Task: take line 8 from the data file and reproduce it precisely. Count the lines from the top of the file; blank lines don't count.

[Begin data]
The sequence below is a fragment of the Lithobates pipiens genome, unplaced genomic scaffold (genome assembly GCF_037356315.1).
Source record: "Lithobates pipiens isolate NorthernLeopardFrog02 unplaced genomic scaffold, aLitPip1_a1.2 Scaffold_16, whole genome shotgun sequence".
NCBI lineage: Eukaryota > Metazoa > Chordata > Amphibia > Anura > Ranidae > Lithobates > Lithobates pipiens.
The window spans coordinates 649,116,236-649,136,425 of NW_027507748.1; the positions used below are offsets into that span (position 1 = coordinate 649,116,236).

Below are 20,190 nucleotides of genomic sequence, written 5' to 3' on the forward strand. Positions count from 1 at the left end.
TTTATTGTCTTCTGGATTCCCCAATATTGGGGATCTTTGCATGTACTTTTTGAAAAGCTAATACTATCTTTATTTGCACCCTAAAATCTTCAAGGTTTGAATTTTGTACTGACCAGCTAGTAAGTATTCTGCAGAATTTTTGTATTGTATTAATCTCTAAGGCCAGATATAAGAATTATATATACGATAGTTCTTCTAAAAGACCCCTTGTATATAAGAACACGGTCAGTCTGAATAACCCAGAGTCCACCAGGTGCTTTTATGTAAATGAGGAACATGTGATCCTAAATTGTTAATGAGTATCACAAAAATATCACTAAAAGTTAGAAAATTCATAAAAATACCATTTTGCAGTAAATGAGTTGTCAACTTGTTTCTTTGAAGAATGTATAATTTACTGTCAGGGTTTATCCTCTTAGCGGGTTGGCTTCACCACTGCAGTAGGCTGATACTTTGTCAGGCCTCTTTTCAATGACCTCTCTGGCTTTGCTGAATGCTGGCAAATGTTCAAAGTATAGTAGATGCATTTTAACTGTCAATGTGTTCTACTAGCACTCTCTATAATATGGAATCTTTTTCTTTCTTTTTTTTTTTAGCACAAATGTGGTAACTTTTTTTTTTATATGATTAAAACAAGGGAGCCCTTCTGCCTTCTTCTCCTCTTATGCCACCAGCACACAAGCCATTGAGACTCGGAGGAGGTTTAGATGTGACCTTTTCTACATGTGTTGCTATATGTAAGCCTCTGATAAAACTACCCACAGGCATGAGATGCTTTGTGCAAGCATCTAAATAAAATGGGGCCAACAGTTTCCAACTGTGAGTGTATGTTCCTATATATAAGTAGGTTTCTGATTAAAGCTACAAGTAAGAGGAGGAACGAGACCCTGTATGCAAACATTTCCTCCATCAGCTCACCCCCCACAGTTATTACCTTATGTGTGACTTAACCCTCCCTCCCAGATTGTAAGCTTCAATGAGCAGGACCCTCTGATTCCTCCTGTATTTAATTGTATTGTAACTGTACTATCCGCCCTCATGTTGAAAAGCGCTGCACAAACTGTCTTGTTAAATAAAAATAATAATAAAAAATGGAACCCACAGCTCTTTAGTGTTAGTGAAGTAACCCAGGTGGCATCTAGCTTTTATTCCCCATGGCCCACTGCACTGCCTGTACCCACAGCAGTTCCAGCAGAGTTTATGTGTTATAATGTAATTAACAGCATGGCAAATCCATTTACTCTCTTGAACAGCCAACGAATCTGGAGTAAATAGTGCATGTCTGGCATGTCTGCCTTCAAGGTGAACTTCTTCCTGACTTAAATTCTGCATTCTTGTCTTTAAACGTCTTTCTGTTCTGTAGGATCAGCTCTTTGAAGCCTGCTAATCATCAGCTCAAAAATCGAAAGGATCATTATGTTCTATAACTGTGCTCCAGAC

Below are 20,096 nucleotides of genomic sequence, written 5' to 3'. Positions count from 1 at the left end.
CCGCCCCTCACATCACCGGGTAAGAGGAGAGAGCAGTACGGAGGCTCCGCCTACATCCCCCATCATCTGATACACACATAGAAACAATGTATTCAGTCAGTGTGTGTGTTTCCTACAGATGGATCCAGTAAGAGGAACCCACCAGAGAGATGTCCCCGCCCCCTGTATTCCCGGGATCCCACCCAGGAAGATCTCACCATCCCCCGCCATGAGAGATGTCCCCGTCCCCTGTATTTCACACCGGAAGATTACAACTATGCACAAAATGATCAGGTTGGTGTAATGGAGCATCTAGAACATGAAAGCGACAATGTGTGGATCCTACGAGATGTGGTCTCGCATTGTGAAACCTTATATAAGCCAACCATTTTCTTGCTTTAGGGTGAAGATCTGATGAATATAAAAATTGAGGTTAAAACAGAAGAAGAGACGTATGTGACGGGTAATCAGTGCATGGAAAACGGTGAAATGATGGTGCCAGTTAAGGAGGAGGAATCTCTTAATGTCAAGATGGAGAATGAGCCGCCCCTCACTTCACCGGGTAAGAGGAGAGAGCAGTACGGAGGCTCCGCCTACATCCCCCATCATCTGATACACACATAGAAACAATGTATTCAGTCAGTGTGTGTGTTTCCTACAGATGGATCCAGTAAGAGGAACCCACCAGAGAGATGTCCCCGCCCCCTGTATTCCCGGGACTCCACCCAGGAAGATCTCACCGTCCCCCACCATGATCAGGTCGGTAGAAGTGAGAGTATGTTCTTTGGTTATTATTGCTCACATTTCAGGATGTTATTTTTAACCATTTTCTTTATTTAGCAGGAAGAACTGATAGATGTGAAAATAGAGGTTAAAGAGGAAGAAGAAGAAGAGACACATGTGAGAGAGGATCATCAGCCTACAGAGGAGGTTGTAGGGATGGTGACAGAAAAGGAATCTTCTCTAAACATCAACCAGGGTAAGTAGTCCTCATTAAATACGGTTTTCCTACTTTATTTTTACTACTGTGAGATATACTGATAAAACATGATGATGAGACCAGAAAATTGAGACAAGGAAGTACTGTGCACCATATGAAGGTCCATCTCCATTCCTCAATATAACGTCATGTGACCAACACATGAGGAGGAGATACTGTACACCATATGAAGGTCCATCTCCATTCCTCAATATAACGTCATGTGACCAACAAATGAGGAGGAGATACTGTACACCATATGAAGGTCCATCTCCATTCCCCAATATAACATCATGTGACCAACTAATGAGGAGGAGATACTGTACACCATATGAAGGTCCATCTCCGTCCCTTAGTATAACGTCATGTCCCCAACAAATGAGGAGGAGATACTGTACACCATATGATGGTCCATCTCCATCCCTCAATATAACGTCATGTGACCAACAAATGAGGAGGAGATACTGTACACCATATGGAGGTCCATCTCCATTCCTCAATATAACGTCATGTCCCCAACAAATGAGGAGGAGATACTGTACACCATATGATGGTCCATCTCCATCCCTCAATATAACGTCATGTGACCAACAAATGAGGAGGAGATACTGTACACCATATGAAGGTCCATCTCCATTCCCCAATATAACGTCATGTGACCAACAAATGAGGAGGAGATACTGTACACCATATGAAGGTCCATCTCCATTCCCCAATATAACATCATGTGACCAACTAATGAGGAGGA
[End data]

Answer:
CCGCCCCTCACATCACCGGGTAAGAGGAGAGAGCAGTACGGAGGCTCCGCCTACATCCCCCATCATCTGATACACACATAGAAACAATGTATTCAGTCAGTGTGTGTGTTTCCTACAGATGGATCCAGTAAGAGGAACCCACCAGAGAGATGTCCCCGCCCCCTGTATTCCCGGGATCCCACCCAGGAAGATCTCACCATCCCCCGCCATGAGAGATGTCCCCGTCCCCTGTATTTCACACCGGAAGATTACAACTATGCACAAAATGATCAGGTTGGTGTAATGGAGCATCTAGAACATGAAAGCGACAATGTGTGGATCCTACGAGATGTGGTCTCGCATTGTGAAACCTTATATAAGCCAACCATTTTCTTGCTTTAGGGTGAAGATCTGATGAATATAAAAATTGAGGTTAAAACAGAAGAAGAGACGTATGTGACGGGTAATCAGTGCATGGAAAACGGTGAAATGATGGTGCCAGTTAAGGAGGAGGAATCTCTTAATGTCAAGATGGAGAATGAGCCGCCCCTCACTTCACCGGGTAAGAGGAGAGAGCAGTACGGAGGCTCCGCCTACATCCCCCATCATCTGATACACACATAGAAACAATGTATTCAGTCAGTGTGTGTGTTTCCTACAGATGGATCCAGTAAGAGGAACCCACCAGAGAGATGTCCCCGCCCCCTGTATTCCCGGGACTCCACCCAGGAAGATCTCACCGTCCCCCACCATGATCAGGTCGGTAGAAGTGAGAGTATGTTCTTTGGTTATTATTGCTCACATTTCAGGATGTTATTTTTAACCATTTTCTTTATTTAGCAGGAAGAACTGATAGATGTGAAAATAGAGGTTAAAGAGGAAGAAGAAGAAGAGACACATGTGAGAGAGGATCATCAGCCTACAGAGGAGGTTGTAGGGATGGTGACAGAAAAGGAATCTTCTCTAAACATCAACCAGGGTAAGTAGTCCTCATTAAATACGGTTTTCCTACTTTATTTTTACTACTGTGAGATATACTGATAAAACATGATGATGAGACCAGAAAATTGAGACAAGGAAGTACTGTGCACCATATGAAGGTCCATCTCCATTCCTCAATATAACGTCATGTGACCAACACATGAGGAGGAGATACTGTACACCATATGAAGGTCCATCTCCATTCCTCAATATAACGTCATGTGACCAACAAATGAGGAGGAGATACTGTACACCATATGAAGGTCCATCTCCATTCCCCAATATAACATCATGTGACCAACTAATGAGGAGGAGATACTGTACACCATATGAAGGTCCATCTCCGTCCCTTAGTATAACGTCATGTCCCCAACAAATGAGGAGGAGATACTGTACACCATATGATGGTCCATCTCCATCCCTCAATATAACGTCATGTGACCAACAAATGAGGAGGAGATACTGTACACCATATGGAGGTCCATCTCCATTCCTCAATATAACGTCATGTCCCCAACAAATGAGGAGGAGATACTGTACACCATATGATGGTCCATCTCCATCCCTCAATATAACGTCATGTGACCAACAAATGAGGAGGAGATACTGTACACCATATGAAGGTCCATCTCCATTCCCCAATATAACGTCATGTGACCAACAAATGAGGAGGAGATACTGTACACCATATGAAGGTCCATCTCCATTCCCCAATATAACATCATGTGACCAACTAATGAGGAGGA